Attracted first to the small fertile prairies of St. Joseph and Cass counties, settlers from New England, New York, Ohio, Indiana, and from Pennsylvania and Virginia crossed the Western Reserve and established farms. A surprising architectural achievement of this early migration is the Greek Revival Marantette house, Woodlawn ( SJ4). Cass County included unusually large communities of Potawatomi Indians and African Americans. Quakers helped escaped slaves along two different routes of the Underground Railroad that converged just east of Cassopolis. Freed slaves settled in Cass County from the 1830s, and by the 1860s, the largest number of African Americans in Michigan outside of Wayne County resided in Cass County, where they founded schools and churches, resorts, and farms. On the sandy soil of Berrien and Van Buren counties and with a climate tempered by the waters of Lake Michigan, other settlers cultivated orchards, berries, and vineyards, and built canneries and wineries. Farmers grew vegetables and mint in the muck land along the Kalamazoo River valley and raised pigs in the southern portion of the region. To support this agricultural region, communities and cities sprang up along the waterways, highways, and railroad lines.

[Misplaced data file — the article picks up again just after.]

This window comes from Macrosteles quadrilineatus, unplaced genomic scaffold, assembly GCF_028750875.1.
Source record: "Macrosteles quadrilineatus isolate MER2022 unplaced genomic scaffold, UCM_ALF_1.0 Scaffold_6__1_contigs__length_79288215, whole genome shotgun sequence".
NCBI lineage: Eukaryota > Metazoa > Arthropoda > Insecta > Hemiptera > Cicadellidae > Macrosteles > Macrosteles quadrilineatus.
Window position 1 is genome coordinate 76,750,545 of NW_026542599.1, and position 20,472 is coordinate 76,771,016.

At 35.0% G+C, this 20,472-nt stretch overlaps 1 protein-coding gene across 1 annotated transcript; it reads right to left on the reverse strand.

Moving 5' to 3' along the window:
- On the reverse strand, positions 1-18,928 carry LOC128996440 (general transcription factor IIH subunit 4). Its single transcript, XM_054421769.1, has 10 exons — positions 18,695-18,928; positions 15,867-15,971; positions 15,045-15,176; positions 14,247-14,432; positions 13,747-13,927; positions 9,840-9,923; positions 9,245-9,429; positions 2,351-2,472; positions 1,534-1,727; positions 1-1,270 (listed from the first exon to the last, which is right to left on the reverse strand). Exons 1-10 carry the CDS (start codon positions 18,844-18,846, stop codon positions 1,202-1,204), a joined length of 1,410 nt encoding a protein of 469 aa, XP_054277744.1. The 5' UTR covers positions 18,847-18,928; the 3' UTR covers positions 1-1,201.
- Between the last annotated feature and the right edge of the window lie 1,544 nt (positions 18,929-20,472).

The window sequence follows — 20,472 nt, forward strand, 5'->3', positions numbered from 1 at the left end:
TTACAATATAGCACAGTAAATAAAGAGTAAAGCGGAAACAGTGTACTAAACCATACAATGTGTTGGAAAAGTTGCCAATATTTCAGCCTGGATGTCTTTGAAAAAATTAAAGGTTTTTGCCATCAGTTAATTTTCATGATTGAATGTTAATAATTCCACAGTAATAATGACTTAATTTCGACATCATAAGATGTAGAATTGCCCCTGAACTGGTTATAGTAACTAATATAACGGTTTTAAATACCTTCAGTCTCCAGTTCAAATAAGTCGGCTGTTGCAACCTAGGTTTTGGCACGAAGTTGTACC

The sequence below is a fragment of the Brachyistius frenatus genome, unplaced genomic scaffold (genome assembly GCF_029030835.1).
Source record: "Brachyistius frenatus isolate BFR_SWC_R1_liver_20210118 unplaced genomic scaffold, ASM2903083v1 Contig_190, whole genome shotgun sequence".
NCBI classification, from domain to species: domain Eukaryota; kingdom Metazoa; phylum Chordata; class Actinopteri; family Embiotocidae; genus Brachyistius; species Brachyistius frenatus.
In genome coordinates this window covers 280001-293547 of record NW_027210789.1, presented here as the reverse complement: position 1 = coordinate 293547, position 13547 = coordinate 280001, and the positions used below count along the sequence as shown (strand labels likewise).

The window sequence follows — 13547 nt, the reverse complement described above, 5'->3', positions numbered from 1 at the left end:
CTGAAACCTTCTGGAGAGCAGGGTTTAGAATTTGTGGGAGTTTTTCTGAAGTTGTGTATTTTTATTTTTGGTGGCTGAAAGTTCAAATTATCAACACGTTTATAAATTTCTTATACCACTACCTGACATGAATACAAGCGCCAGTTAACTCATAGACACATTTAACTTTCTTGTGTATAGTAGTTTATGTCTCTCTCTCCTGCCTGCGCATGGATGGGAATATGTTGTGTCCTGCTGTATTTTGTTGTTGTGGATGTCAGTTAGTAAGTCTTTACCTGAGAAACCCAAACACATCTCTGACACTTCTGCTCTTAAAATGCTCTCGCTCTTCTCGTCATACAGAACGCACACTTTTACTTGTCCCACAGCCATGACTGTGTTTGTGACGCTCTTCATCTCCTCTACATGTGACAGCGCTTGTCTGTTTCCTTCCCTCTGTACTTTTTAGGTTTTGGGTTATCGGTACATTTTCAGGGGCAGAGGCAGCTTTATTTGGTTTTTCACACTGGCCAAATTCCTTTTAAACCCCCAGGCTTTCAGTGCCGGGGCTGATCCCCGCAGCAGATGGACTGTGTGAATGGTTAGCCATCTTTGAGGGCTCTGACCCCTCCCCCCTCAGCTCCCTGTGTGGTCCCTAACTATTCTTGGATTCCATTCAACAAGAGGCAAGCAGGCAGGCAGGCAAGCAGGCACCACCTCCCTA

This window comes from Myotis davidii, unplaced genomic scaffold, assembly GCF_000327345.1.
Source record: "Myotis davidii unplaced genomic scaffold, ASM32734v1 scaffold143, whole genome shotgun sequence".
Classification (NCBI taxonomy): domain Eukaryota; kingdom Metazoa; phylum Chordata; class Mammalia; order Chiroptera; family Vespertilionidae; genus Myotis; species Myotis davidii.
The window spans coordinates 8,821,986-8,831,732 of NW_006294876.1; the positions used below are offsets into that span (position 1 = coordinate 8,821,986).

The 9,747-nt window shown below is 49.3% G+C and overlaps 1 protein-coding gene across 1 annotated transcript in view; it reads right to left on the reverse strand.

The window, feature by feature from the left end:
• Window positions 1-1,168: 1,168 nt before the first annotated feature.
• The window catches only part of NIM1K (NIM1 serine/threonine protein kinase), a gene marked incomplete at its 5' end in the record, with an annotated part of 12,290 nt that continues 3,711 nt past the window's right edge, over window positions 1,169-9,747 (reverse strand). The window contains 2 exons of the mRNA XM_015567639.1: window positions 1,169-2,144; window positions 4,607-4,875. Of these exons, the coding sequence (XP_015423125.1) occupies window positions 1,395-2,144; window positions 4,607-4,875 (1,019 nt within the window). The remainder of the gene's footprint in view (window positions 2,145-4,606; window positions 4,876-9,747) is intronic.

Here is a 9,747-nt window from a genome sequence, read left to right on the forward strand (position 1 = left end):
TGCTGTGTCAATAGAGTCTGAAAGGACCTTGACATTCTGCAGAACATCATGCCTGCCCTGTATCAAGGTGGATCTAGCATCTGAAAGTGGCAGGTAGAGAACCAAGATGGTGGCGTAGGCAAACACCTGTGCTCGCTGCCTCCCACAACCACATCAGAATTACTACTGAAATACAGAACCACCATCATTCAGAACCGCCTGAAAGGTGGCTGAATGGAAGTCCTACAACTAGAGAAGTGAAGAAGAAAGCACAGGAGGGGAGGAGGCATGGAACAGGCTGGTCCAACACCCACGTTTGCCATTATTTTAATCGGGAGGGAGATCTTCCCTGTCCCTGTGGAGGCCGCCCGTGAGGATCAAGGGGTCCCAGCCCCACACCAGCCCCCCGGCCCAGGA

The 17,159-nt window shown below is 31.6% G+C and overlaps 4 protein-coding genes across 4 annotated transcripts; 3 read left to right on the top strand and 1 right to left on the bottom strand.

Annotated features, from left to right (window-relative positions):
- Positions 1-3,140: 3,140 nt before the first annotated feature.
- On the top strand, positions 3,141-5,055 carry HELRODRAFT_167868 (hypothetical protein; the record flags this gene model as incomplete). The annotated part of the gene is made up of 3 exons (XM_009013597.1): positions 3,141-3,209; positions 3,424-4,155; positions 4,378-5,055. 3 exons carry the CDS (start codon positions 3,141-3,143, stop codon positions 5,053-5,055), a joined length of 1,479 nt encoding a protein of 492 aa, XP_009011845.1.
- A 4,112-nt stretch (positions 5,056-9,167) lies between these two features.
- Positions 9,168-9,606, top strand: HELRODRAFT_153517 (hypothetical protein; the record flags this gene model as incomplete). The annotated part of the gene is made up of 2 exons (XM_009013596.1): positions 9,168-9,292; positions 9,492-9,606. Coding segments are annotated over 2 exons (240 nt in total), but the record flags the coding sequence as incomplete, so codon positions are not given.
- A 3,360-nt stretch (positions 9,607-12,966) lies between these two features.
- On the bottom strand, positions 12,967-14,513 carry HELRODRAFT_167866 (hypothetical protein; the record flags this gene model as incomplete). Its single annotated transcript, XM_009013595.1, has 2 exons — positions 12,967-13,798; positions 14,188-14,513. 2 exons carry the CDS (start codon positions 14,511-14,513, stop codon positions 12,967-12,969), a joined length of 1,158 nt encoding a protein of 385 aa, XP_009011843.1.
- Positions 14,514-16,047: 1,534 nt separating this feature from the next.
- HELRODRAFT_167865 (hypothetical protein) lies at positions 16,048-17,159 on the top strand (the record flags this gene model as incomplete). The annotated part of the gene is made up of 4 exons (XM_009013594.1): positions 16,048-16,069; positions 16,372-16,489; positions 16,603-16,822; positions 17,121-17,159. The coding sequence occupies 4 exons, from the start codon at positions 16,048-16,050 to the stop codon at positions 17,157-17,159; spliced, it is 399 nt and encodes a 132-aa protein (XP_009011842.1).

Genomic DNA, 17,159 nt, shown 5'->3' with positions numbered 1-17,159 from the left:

The region's rivers also served as a means of transporting logs to sawmills and shipping ports. Logs were floated down the Black River to South Haven to be sawed at mills and loaded onto ships. Lumber mills flourished along the Lake Michigan shoreline from the 1850s to 1870. Large companies operated mills at Bridgman, Union Pier, and Lakeside.

Today three major roads—U.S. 12, MI 60, and I-94—traverse the region. Of these, U.S. 12, or the Chicago Road, follows the old Sauk Trail west from Detroit and Monroe through Coldwater, Sturgis, and Niles to Chicago. The road is dotted with examples of architecture derived from practices on the Eastern Seaboard. The Michigan Department of Transportation has designated the road a Historic Heritage Route. As early as 1833 a strong timber bridge was built at Mottville where the road crosses the St. Joseph River, and bridges have been at the site ever since. Mottville became a center of river traffic with wharves and warehouses.